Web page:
Just under four years ago, at the 18th National Party Congress, Xi Jinping ascended to China’s top post, that of general secretary of the Communist Party of China (CPC). As the term of the 18th CPC Central Committee winds down – it will officially be replaced at the 19th Party Congress next fall – Xi took advantage of the body’s last plenary session to remind everyone of his top priority: weeding out corruption in the Party, with the related goal of increasing the accountability of all Party members to central leadership.
Both these themes were on full display at the recently concluded sixth plenum in Beijing, held from October 24 to 27. The stated theme was intra-Party governance, with the focus expected to be on institutionalizing Xi’s signature anti-corruption campaign through new Party rules.
To drive home its anti-corruption message, the plenum saw four former senior officials formally expelled from the Party, upholding previous recommendations to do so. The ousted leaders, Wang Min (former Party chief of Liaoning province), Lyu Xiwen (former deputy Party chief of Beijing), and military officials Fan Changmi and Niu Zhizhong, are just the latest to fall to Xi’s anti-corruption drive. Other notable ousters include Zhou Yongkang, the only former member of China’s all-powerful Politburo Standing Committee to face a corruption investigation; Ling Jihua, a close aide to former President Hu Jintao; and Guo Boxiong and Xu Caihou, both former generals and vice chairmen of the Central Military Commission.
ChinaFile’s “Catching Tigers and Files,” a tool for tracking the anti-corruption campaign, puts the total number of officials caught in the crackdown at over 1,800, including 182 “tigers” (officials ranked at or above the deputy provincial or deputy ministerial level). Of those, 1,130 officials (among them 139 “tigers”) have been arrested, expelled from the Party, and/or found already sentenced for corruption.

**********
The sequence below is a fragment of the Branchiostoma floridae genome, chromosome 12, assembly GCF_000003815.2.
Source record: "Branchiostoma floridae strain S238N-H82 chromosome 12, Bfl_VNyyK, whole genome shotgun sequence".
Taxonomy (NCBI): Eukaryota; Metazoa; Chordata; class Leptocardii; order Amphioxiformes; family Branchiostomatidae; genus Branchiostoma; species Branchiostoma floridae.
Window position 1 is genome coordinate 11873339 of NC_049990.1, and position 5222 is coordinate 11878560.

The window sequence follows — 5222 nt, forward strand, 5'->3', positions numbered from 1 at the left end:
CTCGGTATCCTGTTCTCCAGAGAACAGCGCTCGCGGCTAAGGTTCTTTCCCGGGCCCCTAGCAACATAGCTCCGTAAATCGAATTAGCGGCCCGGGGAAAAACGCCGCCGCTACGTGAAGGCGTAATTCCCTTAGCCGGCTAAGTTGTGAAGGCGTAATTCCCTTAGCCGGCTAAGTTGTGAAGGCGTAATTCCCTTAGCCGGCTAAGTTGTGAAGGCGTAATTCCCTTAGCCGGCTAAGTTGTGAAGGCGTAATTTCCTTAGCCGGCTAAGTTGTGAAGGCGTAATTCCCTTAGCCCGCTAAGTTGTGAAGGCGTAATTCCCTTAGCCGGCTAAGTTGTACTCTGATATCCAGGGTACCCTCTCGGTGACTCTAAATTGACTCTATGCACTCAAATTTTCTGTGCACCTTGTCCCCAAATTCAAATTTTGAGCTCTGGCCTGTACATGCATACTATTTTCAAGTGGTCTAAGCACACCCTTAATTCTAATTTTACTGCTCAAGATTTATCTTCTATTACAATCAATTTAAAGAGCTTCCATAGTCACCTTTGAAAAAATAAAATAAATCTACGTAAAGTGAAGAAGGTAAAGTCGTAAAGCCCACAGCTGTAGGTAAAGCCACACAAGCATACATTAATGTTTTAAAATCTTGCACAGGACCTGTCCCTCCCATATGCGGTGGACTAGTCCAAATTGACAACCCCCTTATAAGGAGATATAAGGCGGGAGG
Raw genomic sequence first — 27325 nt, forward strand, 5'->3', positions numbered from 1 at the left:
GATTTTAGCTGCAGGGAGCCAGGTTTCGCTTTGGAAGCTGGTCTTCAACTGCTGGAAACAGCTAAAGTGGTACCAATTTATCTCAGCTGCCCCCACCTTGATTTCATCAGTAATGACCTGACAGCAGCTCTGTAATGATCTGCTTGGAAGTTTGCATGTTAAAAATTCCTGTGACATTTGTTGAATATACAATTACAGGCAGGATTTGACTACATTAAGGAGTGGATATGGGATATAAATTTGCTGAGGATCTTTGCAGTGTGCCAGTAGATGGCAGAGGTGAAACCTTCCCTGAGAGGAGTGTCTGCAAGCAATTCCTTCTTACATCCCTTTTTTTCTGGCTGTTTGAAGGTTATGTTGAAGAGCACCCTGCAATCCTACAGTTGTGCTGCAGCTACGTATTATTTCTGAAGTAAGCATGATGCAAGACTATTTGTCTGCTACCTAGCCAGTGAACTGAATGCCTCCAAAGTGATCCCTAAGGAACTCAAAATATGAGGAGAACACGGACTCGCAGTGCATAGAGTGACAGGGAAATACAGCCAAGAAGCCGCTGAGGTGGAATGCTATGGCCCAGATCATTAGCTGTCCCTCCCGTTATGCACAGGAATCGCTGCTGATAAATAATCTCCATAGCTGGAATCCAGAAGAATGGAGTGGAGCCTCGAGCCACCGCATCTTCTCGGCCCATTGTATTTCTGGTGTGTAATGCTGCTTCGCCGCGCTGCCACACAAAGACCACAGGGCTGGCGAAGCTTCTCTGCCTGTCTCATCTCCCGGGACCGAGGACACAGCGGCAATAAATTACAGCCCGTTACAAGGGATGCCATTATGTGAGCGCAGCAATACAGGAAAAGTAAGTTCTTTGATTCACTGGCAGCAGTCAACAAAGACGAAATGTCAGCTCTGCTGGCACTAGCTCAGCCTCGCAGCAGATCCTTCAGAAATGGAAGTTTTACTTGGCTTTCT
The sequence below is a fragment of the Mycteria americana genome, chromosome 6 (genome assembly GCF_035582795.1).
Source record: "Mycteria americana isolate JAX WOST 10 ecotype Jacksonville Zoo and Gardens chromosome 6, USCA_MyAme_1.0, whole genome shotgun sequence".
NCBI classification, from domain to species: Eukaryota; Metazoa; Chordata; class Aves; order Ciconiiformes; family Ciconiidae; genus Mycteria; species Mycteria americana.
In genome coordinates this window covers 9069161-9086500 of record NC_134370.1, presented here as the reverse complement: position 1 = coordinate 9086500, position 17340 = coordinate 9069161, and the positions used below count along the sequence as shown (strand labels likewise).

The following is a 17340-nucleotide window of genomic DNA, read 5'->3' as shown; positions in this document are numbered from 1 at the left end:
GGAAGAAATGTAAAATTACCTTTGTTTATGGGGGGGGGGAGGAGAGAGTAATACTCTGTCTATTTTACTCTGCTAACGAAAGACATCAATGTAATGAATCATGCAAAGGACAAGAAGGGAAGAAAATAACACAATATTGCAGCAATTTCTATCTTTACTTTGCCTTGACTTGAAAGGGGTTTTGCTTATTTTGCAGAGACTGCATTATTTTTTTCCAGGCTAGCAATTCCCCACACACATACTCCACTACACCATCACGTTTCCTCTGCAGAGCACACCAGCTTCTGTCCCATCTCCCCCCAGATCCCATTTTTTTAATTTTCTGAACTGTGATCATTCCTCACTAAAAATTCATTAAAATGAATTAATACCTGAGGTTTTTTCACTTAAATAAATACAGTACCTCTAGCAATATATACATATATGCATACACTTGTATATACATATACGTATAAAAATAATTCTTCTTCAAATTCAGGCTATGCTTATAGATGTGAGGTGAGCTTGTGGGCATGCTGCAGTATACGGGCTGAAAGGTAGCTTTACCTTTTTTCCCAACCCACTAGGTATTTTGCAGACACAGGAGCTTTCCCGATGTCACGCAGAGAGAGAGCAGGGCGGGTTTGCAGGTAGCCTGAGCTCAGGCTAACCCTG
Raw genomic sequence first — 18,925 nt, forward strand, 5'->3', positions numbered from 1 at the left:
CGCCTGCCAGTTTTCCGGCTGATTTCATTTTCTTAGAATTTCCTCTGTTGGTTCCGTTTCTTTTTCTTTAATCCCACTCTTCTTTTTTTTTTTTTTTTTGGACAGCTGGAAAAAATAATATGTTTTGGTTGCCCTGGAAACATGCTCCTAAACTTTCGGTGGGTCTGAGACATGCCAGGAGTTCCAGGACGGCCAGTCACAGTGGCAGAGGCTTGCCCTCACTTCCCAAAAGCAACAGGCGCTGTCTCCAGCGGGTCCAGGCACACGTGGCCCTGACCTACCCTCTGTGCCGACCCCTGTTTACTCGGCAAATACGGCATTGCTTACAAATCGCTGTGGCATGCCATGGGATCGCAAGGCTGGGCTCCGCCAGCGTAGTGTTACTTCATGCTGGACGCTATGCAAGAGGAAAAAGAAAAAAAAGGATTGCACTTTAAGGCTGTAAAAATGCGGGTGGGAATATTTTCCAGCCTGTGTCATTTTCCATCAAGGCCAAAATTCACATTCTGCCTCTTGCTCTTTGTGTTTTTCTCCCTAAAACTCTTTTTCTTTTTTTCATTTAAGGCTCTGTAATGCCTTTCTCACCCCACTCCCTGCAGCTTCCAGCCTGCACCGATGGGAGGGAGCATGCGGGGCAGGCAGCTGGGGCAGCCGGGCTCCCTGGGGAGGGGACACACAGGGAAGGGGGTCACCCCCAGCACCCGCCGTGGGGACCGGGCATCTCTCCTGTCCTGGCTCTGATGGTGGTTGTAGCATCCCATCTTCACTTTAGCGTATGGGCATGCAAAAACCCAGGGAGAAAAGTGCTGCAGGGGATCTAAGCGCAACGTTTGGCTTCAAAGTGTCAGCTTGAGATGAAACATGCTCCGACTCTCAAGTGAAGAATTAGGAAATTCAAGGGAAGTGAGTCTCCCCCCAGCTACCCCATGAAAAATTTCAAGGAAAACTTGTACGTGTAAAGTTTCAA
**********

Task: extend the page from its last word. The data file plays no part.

Yet despite the unprecedented number of investigations and arrests, one flaw remains: the intra-Party governance system is currently only as strong as the man in charge. Right now, that man is Wang Qishan, head of the Central Commission for Discipline Inspection (CCDI) and a noted political troubleshooter who ascended to the Politburo Standing Committee alongside Xi in 2012. Wang’s oversight is seen as crucial to the success of the campaign to date, but his age means he will likely be forced to retire at next year’s Party congress.
Keeping the campaign going without Wang will require at long last institutionalizing the system for overseeing Party discipline. That appears to have been the major goal of the sixth plenum, with two new documents approved at the meeting: an update to the 1980 “Rules on Intra-Party Political Life” and new “Regulations on Intra-Party Supervision” (in other words, how the Party oversees its members). Those documents themselves were not immediately released, but references in the communique provide some clues as to their content: an emphasis on preventing paid promotions; preventing family members from influencing or benefiting from official decisions; and promising “zero tolerance” for corruption at all levels. What specific mechanisms will be used to achieve these aims, however, remains unclear. One major step analysts will look for is the strengthening of the CCDI – and, particularly, its local branches – by allowing the body to operate independently of the leaders it is supposed to hold accountable.